Grammatical endings are used, but less than in Esperanto and Ido in which parts of speech are marked with obligatory endings.[8] Only a few parts of speech (such as verb infinitives) in Interlingue have entirely obligatory endings, while many others either have endings the usage of which is optional and sometimes recommended.[9] Some grammatical endings are:

  • ar, er, ir: verb infinitive. far (to do), posser (be able), scrir (to write)
  • e: the general noun ending used obligatorily to differentiate nouns from other parts or speech or for reasons of pronunciation. Examples of obligatory -e endings: capitale (capital, noun) vs. capital (capital, adjective), contenete (content) vs, contenet (contained), sud (south, adjective) vs. sude (south as an independent noun, as in the north and the south). A final -e is recommended in words ending with -s to avoid confusion with the plural (curse, sense), -ir, -er- and -ar endings to avoid confusion with the verb infinitive (dangere, desire, papere), and other such areas where its addition aids in differentiation or pronunciation.[9] Optional -e endings: can or cane (dog), Pentecost or Pentecoste (Pentecost).
  • i: the general adjectival ending, similar to -e in usage. Examples of obligatory -i endings: pigri (lazy) and acri (sharp) to enable pronunciation, verdi (green, adjective) to distinguish from verde (green, noun). Examples of optional -i endings: etern vs. eterni (eternal), imens vs. imensi (immense).
  • a: nouns that end in e formed from an -ar verb are often written with the -a ending if one wishes to emphasize the verbal (active) aspect. A me veni un pensa (a thought occurs to me) vs. Penses e paroles (thoughts and words). The a ending also makes nouns feminine: anglese (English person), angleso (Englishman), anglesa (English woman). This does not apply to nouns that on their own indicate the gender (patre, matre).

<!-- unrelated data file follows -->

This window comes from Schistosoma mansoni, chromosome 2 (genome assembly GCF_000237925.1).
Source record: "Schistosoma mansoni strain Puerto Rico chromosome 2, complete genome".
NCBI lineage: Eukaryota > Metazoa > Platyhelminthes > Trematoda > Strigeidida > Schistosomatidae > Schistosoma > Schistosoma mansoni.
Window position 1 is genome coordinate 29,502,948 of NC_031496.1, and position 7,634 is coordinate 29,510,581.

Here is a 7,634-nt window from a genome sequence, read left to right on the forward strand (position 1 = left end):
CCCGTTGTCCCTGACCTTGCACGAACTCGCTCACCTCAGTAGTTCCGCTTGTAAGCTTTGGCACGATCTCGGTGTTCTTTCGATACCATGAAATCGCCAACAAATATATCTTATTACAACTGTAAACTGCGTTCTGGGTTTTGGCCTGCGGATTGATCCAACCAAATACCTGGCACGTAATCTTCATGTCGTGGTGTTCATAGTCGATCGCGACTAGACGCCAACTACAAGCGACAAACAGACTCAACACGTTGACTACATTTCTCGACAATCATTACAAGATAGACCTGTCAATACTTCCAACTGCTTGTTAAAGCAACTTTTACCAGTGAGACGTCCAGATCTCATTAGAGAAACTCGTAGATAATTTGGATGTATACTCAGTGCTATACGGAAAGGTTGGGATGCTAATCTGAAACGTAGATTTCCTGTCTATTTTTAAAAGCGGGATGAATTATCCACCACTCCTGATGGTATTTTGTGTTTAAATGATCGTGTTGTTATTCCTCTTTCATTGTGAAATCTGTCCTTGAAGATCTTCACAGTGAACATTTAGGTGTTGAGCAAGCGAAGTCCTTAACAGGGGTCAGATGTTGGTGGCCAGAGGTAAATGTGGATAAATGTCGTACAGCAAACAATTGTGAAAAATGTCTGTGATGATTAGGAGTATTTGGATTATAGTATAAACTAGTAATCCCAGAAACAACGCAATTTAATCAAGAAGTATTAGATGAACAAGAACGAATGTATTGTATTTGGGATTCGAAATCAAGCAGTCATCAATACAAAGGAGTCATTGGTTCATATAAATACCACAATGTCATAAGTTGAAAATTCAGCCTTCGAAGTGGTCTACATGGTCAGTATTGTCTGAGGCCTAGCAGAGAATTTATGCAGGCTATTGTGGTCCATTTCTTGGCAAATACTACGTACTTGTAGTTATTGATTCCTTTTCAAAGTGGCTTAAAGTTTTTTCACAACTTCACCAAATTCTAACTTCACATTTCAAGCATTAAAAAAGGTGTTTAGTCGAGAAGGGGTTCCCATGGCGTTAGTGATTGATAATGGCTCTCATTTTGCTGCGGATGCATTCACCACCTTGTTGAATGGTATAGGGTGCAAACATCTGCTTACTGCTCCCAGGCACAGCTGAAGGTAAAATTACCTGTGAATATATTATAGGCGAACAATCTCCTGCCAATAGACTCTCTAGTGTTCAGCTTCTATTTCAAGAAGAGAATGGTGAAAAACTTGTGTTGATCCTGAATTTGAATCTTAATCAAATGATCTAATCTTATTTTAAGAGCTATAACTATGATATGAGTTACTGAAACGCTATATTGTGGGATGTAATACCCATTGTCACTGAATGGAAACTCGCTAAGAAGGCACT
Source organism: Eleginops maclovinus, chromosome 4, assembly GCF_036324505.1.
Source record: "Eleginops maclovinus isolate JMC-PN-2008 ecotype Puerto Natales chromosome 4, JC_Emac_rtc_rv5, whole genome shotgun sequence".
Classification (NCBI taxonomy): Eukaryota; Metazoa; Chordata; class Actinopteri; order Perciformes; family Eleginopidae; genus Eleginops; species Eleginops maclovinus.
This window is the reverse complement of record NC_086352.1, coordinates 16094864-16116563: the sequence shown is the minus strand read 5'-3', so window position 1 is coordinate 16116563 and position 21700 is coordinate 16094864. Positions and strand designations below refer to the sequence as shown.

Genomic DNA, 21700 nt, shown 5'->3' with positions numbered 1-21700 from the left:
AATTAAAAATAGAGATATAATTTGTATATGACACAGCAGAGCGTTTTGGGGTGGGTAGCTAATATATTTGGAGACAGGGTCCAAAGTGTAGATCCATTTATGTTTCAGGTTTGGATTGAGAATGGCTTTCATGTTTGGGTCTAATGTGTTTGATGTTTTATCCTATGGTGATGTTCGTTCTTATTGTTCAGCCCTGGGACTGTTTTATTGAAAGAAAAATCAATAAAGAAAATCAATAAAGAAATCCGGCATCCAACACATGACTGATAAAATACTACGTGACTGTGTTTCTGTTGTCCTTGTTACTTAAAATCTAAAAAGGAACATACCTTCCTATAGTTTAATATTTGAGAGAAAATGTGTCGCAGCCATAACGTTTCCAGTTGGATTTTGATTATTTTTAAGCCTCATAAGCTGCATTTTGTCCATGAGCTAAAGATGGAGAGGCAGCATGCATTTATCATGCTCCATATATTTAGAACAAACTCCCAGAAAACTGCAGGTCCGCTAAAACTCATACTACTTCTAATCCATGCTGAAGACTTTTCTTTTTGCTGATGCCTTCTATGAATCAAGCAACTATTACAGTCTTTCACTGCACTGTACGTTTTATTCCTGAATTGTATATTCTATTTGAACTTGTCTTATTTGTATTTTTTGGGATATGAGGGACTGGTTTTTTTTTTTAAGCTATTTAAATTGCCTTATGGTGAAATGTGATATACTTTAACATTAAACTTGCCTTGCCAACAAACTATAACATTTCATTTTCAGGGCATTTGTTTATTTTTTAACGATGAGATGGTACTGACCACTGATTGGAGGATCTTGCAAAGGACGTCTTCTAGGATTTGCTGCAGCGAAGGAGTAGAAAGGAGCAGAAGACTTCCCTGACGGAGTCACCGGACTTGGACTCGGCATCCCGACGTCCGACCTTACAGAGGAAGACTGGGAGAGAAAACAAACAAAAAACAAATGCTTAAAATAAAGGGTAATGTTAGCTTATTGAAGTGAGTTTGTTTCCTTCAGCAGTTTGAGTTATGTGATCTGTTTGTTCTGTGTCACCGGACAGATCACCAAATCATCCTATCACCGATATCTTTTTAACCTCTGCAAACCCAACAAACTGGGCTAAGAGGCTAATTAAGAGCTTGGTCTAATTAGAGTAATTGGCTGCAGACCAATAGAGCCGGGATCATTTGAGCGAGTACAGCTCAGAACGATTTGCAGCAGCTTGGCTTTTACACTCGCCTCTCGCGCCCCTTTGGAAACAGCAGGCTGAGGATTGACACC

• o: indicates the masculine gender in the same way a indicates the feminine.


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(persons, standard demonstrative)












(every, all)






(that: general demonstrative

as in "that is true")










(both persons and things)







nequel quelcunc



(each, all)




(which, what a)




(any kind)

nequal qualcunc

(way, mode)







nequam quamcunc





(how many)


(so much)



nequant quantcunc






alquande nequande


quandecunc sempre

(always, ever)





ci / ta

(here / there)









Notes on the correlatives:[10]

Alcun (some) and necun (no, none) are respectively the adjectives of alquel and nequel.

The -qui series has optional accusative forms ending in -em: quem, alquem, nequem.

The -al series is adverbialized with the -men ending: qualmen (how) talmen (that way).

Correlatives can take the plural ending: queles, quales, tis, omnis, etc.

Ci (here) and ta (there) can be affixed to ti and to to indicate proximity or distance: ti libre (this book), ti-ci libre (this book here), ti-ta libre (that book there), tis (these), tis-ci (these here), tis-ta (those there), to-ci (this here), to-ta (that there).

Many derivatives are formed from the correlatives: qualitá from qual + itá, quantitá from quant + -itá, omnipotent from omni + potent.

Verbs in Interlingue have three endings: -ar, -er, and -ir. Conjugation is performed with a combination of endings and auxiliary verbs. The verb esser (to be) is exceptional in being written es in the present tense, though the esse form is seen in the imperative.

Simple Verb Tenses
Form Interlingue English Notes
Infinitive ar / er / ir amar / decider / scrir to love / to decide / to write
Present a / e / i yo ama / decide / scri I love / decide / write
Past -t yo amat / decidet / scrit I loved / decided / wrote stress thus falls on the last syllable: yo amat
Future va + inf. yo va amar / decider / scrir I will (shall) love / decide / write va on its own is not a verb (to go = ear or vader)
Conditional vell + inf. yo vell amar / decider / scrir I would love / decide / write Also used for hearsay: Un acusation secun quel il vell har esset... - An accusation alleging him to have been...

(lit. an accusation according to which he would have been...)